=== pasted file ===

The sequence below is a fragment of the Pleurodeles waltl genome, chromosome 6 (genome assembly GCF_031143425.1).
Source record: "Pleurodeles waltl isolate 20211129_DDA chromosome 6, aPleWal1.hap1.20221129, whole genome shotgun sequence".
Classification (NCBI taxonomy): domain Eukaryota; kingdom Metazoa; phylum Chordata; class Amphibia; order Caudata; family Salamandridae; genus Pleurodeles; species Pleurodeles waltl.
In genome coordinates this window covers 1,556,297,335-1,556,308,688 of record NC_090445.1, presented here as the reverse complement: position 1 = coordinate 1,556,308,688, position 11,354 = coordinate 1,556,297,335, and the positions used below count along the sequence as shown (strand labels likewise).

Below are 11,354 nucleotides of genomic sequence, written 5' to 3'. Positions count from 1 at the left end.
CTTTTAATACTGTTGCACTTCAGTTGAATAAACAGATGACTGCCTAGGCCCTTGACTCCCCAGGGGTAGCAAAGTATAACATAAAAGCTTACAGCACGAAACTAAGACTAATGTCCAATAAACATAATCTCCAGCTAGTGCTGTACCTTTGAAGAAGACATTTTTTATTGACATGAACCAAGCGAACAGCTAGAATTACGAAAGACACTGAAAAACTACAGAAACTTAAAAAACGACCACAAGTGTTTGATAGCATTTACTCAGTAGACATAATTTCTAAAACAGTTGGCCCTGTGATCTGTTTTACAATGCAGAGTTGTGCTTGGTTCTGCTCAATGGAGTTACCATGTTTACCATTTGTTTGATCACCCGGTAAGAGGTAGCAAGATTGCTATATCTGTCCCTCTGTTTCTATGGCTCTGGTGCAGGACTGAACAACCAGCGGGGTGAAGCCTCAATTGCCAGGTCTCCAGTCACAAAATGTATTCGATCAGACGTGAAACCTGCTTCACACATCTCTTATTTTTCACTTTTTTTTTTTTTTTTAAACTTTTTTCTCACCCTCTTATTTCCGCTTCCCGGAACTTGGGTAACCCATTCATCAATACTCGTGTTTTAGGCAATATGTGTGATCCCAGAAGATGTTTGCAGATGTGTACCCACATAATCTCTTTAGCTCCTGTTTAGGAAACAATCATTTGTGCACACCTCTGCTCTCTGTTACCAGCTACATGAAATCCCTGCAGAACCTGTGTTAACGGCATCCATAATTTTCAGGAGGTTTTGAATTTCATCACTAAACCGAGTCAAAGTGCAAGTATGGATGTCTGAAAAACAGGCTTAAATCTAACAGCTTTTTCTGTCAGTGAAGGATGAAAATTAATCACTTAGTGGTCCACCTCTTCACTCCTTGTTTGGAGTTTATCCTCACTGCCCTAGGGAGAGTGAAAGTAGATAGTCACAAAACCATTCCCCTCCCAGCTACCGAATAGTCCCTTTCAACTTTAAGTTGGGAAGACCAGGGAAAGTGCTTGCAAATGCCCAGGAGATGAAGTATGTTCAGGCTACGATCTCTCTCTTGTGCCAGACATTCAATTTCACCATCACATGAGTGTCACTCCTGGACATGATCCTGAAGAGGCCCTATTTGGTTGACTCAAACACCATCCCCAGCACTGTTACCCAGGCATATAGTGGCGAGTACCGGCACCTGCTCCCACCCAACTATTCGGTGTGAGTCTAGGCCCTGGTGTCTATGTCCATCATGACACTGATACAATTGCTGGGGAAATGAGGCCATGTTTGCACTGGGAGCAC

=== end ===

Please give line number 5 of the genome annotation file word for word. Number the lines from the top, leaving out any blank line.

Below are 11,354 nucleotides of genomic sequence, written 5' to 3'. Positions count from 1 at the left end.